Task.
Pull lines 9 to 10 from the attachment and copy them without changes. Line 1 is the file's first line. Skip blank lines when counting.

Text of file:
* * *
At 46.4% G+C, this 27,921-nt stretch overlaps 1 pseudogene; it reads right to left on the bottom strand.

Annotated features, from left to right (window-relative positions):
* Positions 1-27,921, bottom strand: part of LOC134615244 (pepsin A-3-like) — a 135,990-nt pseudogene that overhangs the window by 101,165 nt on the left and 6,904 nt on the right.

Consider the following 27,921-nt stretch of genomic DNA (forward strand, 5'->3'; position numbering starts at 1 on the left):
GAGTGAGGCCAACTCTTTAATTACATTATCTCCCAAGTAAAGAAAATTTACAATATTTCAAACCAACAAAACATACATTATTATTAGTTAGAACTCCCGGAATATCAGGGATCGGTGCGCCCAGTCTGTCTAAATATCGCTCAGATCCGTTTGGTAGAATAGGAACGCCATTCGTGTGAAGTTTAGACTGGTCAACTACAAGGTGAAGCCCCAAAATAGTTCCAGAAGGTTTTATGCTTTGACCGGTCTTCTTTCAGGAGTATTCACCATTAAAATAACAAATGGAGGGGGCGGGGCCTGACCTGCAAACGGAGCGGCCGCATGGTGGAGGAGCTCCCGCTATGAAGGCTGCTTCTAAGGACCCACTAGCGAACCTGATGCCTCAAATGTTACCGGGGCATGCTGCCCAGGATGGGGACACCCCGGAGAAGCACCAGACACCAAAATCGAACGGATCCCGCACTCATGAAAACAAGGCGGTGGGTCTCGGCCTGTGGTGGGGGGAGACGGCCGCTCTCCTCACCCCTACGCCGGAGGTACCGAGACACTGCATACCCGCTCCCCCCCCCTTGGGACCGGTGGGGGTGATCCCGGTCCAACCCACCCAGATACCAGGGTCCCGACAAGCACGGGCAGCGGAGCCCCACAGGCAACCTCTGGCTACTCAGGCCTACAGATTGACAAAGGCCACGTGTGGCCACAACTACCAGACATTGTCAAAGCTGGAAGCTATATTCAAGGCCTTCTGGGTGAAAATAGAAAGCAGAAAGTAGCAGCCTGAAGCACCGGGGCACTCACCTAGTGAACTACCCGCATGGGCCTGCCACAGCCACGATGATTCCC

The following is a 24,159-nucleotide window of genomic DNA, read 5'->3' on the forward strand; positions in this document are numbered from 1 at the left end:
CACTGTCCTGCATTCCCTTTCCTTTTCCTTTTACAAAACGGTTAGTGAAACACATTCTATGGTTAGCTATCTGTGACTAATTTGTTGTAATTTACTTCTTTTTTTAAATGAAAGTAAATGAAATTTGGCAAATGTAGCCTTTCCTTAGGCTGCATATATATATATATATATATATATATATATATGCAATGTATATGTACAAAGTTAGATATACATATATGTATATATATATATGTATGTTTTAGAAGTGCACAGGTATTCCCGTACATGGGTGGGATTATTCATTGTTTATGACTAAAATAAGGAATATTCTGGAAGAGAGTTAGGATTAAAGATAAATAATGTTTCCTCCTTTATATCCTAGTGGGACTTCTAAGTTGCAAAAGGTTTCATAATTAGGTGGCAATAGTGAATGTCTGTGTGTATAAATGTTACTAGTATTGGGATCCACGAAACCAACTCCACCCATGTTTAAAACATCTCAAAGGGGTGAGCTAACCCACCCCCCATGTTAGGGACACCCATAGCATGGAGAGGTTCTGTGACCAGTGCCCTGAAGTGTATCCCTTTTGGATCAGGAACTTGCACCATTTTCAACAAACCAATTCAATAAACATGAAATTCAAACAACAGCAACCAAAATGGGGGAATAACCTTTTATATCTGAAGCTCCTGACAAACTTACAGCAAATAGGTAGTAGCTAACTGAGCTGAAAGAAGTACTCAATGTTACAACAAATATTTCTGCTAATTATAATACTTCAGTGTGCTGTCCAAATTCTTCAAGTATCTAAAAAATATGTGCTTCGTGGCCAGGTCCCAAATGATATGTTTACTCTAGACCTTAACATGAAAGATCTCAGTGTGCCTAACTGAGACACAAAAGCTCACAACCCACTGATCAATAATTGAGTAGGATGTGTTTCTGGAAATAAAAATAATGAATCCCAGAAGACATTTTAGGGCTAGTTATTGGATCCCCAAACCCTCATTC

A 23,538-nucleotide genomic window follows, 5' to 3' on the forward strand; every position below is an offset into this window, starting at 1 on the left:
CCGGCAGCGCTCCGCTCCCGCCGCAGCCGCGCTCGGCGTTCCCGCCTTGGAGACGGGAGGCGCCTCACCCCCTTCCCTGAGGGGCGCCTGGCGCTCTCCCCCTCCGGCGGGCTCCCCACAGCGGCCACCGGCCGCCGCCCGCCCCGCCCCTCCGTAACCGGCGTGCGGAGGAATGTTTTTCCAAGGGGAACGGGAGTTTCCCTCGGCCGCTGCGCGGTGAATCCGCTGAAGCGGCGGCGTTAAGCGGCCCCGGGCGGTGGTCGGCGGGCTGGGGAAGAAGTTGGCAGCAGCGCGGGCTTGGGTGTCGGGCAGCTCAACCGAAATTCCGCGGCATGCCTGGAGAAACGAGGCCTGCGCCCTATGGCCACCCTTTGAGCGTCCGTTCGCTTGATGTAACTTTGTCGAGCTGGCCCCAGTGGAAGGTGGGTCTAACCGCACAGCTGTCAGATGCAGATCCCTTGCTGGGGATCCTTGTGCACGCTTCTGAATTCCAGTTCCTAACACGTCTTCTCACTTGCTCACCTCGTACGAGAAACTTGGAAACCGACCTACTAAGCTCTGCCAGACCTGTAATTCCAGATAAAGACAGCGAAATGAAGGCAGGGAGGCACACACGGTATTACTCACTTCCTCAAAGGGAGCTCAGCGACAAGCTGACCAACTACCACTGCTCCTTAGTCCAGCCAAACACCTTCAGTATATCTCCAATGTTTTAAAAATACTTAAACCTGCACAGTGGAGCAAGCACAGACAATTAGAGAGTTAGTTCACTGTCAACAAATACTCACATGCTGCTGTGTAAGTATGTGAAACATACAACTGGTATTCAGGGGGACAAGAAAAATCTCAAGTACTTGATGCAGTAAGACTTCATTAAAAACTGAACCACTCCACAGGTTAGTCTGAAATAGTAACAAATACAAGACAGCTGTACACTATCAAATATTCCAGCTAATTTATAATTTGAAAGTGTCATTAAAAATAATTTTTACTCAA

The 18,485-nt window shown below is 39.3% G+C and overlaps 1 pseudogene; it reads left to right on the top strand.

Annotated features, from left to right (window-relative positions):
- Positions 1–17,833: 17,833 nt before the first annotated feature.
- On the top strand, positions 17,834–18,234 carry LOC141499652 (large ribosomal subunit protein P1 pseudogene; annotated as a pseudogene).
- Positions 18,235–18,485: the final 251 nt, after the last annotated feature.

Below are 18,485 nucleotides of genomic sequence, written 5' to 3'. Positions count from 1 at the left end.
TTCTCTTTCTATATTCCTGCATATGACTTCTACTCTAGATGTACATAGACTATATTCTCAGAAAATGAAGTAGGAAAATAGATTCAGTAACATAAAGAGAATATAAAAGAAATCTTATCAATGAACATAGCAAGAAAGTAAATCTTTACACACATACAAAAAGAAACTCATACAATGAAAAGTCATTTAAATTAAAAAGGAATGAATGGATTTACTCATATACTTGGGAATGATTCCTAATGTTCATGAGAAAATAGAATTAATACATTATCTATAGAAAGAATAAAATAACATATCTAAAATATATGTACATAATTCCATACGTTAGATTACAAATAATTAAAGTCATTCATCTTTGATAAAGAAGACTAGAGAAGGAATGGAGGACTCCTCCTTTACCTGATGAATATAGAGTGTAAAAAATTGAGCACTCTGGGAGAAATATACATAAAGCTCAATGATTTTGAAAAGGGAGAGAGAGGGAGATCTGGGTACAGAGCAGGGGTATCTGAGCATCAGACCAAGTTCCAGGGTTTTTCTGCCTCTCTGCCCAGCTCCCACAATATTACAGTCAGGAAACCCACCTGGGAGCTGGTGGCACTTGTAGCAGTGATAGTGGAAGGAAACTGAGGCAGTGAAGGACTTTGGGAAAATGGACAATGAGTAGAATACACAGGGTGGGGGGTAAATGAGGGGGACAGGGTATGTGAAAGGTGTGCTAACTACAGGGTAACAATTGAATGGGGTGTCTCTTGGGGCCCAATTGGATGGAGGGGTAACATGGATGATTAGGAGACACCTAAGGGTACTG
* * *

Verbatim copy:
CCGGCAGCGCTCCGCTCCCGCCGCAGCCGCGCTCGGCGTTCCCGCCTTGGAGACGGGAGGCGCCTCACCCCCTTCCCTGAGGGGCGCCTGGCGCTCTCCCCCTCCGGCGGGCTCCCCACAGCGGCCACCGGCCGCCGCCCGCCCCGCCCCTCCGTAACCGGCGTGCGGAGGAATGTTTTTCCAAGGGGAACGGGAGTTTCCCTCGGCCGCTGCGCGGTGAATCCGCTGAAGCGGCGGCGTTAAGCGGCCCCGGGCGGTGGTCGGCGGGCTGGGGAAGAAGTTGGCAGCAGCGCGGGCTTGGGTGTCGGGCAGCTCAACCGAAATTCCGCGGCATGCCTGGAGAAACGAGGCCTGCGCCCTATGGCCACCCTTTGAGCGTCCGTTCGCTTGATGTAACTTTGTCGAGCTGGCCCCAGTGGAAGGTGGGTCTAACCGCACAGCTGTCAGATGCAGATCCCTTGCTGGGGATCCTTGTGCACGCTTCTGAATTCCAGTTCCTAACACGTCTTCTCACTTGCTCACCTCGTACGAGAAACTTGGAAACCGACCTACTAAGCTCTGCCAGACCTGTAATTCCAGATAAAGACAGCGAAATGAAGGCAGGGAGGCACACACGGTATTACTCACTTCCTCAAAGGGAGCTCAGCGACAAGCTGACCAACTACCACTGCTCCTTAGTCCAGCCAAACACCTTCAGTATATCTCCAATGTTTTAAAAATACTTAAACCTGCACAGTGGAGCAAGCACAGACAATTAGAGAGTTAGTTCACTGTCAACAAATACTCACATGCTGCTGTGTAAGTATGTGAAACATACAACTGGTATTCAGGGGGACAAGAAAAATCTCAAGTACTTGATGCAGTAAGACTTCATTAAAAACTGAACCACTCCACAGGTTAGTCTGAAATAGTAACAAATACAAGACAGCTGTACACTATCAAATATTCCAGCTAATTTATAATTTGAAAGTGTCATTAAAAATAATTTTTACTCAA

The 18,485-nt window shown below is 39.3% G+C and overlaps 1 pseudogene; it reads left to right on the top strand.